The search for universal flu vaccine — who will win the race?
Every year, many of us get flu shots in preparation for the flu season. Imagine an all-in-one flu shot that you only need to get once. It may not be too far in the future for this to happen.
One of the most effective strategies in the prevention of seasonal flu epidemics is vaccination. The development of influenza vaccines began soon after the isolation of human influenza A virus in 1933 and continue to be developed each year. The production of better flu vaccines is crucial in the prevention of flu pandemics, such as the one caused by H5N1 (or avian flu) that inflicted about 600 people worldwide as of last month, of which 60% of the cases were fatal.
The major challenge for the preparation of flu vaccines is the ever changing nature of flu viruses. Flu vaccines contain inactivated flu virus or parts of flu virus. By exposing our bodies to these harmless forms of virus, our immune system learns to recognize them and become ready to attack the real flu virus when we get infected by it. Currently, the most common parts of the flu virus that are used in vaccine are the proteins coating the outside of the virus. However, these outer coating changes (or mutates) rapidly, leading to the emergence of new strains of virus. Vaccine would be useless if it contained a strain of virus that is different from the strain circulating in the particular season. This poses challenge for guessing which strain to include in the seasonal flu vaccine each year. This is why it is necessary to make new vaccines every year, which contains flu strains of that particular season, and we need to be repeatedly immunized. Moreover, when new form of flu virus emerges, we are unprepared, resulting in a pandemic like the one we experienced in 2009 with swine-origin H1N1 flu virus.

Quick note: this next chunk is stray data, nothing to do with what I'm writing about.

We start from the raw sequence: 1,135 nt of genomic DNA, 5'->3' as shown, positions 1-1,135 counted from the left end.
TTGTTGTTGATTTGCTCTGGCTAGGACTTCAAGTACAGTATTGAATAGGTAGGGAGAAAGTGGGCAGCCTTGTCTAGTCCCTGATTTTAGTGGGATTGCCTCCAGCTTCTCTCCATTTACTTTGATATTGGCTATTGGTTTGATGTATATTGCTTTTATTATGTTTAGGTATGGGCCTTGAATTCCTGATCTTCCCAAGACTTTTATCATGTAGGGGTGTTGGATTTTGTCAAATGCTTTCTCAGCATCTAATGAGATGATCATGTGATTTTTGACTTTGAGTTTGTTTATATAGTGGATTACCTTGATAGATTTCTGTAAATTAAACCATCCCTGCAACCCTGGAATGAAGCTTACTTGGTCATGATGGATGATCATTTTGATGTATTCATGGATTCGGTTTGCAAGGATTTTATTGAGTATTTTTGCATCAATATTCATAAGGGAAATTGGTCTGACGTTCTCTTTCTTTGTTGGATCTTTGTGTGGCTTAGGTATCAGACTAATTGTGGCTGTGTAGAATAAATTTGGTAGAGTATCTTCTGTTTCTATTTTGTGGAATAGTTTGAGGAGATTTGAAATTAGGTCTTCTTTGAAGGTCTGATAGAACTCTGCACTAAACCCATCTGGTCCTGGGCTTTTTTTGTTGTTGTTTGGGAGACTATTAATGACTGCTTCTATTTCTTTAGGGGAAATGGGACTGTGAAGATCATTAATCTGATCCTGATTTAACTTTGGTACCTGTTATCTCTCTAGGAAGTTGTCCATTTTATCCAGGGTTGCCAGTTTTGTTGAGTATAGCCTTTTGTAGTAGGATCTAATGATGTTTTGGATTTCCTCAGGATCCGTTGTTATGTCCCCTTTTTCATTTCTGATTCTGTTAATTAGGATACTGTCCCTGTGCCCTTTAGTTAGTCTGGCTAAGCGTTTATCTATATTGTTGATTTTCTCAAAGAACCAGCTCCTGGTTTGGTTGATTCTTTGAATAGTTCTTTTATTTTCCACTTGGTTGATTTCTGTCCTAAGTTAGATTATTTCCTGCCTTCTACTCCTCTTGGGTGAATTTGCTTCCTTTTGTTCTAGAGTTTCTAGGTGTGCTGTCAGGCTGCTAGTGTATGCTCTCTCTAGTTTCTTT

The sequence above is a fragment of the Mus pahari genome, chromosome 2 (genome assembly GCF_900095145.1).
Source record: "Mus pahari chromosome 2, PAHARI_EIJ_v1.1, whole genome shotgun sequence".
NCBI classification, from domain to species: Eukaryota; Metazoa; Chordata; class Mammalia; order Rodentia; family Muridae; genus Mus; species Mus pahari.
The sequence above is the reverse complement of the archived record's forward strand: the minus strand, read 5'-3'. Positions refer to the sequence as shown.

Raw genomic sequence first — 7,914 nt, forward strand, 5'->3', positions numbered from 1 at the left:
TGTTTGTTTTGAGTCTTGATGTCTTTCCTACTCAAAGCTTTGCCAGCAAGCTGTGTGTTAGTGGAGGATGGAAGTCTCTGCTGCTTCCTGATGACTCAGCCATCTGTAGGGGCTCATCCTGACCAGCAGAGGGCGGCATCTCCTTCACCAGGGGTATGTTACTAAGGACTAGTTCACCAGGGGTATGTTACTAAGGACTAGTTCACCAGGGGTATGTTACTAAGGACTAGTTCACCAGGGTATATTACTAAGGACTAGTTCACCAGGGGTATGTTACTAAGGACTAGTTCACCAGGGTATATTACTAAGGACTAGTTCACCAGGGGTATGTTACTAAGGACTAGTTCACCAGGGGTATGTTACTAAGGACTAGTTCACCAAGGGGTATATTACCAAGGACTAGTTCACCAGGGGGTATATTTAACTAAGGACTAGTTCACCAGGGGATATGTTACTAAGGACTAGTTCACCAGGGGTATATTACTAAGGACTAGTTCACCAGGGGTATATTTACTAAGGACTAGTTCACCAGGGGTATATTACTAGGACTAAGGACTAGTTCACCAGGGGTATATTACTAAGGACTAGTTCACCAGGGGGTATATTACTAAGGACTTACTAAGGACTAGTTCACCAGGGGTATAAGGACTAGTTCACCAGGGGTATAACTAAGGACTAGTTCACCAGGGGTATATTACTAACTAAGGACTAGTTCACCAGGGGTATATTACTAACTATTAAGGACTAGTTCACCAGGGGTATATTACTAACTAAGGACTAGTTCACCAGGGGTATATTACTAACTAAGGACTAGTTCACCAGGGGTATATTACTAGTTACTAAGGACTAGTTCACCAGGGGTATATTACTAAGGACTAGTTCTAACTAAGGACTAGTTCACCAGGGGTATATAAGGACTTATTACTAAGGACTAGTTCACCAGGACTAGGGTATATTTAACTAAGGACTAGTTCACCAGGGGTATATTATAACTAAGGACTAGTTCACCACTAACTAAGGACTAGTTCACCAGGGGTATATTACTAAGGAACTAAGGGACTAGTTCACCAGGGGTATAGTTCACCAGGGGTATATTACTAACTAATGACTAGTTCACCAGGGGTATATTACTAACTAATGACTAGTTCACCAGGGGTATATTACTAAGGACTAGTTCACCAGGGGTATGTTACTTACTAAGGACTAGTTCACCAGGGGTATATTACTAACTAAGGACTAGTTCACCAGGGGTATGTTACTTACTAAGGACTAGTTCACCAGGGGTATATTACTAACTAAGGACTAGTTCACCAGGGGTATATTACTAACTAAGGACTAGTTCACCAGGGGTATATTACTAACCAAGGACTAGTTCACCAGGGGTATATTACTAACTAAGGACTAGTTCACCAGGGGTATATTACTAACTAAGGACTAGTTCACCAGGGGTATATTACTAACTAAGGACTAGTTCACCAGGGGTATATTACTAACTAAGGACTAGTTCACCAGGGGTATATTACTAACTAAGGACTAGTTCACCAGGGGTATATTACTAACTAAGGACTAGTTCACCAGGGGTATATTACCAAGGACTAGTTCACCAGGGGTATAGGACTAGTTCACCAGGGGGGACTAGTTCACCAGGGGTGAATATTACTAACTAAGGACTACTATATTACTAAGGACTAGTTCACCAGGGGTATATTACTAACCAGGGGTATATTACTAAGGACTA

In order to put an end to this guess work for annual flu vaccine production and our burden on getting flu shots every year, researchers are in search for universal flu vaccine – a vaccine that can provide protection against all strains of influenza viruses. This hunt is pursued by many pharmaceutical and biotechnology companies, as well as clinical and academic researchers. In fact, several vaccines are already in clinical trial to test for their effectiveness in humans.
One that might be a step faster than others is a flu vaccine called Multimeric-001 developed by Israeli pharmaceutical company BiondVax Pharmaceuticals. This vaccine contains nine segments of three flu viral proteins which are shared by more than 10,000 flu strains. Thus the goal is to provide protection against all strains of flu. In Phase I of clinical trial, the vaccine was tested on 60 healthy individuals and was shown to be safe and successful in inducing anti-influenza immunity. Now the vaccine is in Phase II of clinical trial to test on larger number of subjects, and the result should be revealed soon.
While waiting for the winner of the race for the hunt for universal flu vaccine, we can also help prevent the spread of flu by using precautions, such as washing hands frequently, coughing into sleeves, avoiding crowded area during flu season, etc.
Thank you for reading this post, and see you next week! 🙂
Moving towards a universal flu vaccine
Safety and Immunogenicity of Multimeric-001—a Novel Universal Influenza Vaccine
One step closer to universal influenza epitopes
Influenza vaccine immunology
Novel vaccines against influenza viruses
A universal influenza vaccine: where are we in the pursuit of this “Holy Grail”?
Research and development of universal influenza vaccines
Cumulative number of confirmed human cases for avian influenza A(H5N1) reported to WHO